When a violation is committed, such as not letting a driver into another lane when his blinker is on, the license will be suspended. The laws are tough and the people obey the law.
In visiting the oldest public housing, or ghetto as it was described back in the 1600s, we were told that it cost one deutschemark or 63 cents a year to live there. Still, it has to be maintained with cleanliness, and if you live like a pig you will be thrown out.
Also, the gates are closed at 10 p.m. and you cannot get in or out. I mentioned that it seemed barbaric to keep people locked in or out in this day and age. The reply was, "If you need the government to take care of you and supply the means of living, you have no business on the streets after 10 p.m."
Maybe they have the right way of thinking. They experience no problems and there is a waiting list to get into this low-income housing community. By the way, the windows were so clean, you thought there weren't any. There was not a speck of garbage or trash.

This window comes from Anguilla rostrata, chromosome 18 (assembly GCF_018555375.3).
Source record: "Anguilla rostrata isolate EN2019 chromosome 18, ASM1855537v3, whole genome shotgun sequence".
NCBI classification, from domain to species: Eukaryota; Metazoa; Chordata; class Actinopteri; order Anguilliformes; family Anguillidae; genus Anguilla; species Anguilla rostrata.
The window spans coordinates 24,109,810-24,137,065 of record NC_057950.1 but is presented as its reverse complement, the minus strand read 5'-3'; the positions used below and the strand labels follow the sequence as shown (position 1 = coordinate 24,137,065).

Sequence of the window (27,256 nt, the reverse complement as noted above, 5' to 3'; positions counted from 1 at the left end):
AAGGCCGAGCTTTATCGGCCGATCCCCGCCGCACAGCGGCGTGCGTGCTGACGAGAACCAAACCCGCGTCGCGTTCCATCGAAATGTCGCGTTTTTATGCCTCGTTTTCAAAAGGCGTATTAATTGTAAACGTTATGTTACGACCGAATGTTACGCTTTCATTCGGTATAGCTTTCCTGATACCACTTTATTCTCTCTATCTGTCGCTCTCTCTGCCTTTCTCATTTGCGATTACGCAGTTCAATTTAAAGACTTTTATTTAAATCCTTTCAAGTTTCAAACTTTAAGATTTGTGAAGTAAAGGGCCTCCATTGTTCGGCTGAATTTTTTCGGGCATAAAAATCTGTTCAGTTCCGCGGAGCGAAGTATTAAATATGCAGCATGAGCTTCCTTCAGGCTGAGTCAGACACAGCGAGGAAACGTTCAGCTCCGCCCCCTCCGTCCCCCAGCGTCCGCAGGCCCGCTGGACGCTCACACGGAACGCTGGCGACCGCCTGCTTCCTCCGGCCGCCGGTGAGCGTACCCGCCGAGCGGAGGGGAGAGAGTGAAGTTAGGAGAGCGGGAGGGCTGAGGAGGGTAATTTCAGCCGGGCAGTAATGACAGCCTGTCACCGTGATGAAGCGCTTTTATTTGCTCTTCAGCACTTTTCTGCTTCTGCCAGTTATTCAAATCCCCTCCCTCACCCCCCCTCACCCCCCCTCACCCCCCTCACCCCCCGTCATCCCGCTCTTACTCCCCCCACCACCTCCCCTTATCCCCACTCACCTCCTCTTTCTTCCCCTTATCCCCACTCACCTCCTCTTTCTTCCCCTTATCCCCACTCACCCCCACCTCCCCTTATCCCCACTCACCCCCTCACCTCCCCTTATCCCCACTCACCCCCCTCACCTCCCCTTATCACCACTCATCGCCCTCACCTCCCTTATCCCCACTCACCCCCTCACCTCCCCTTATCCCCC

I could go on about the lifestyle in Germany, but maybe our law-makers and so-called public servants should take an extended trip.
It seems that a lot of us originated from Europe, and it is a shame that every year we lose more and more of the customs, cultures and plain good living habits that were once visible but are no longer mentioned as the right way of life.
The media are also much to blame. When we arrived back home, on "20-20," we watched the wife who hacked off her husband's penis being glorified. On "Day One," we watched how a robber does his work. Every movie of the week is about one criminal or another.
Give us all a break and treat hard-core criminals as they treat us, as non-human beings, and let our community once again become a safe place to live.
Linda M. Hess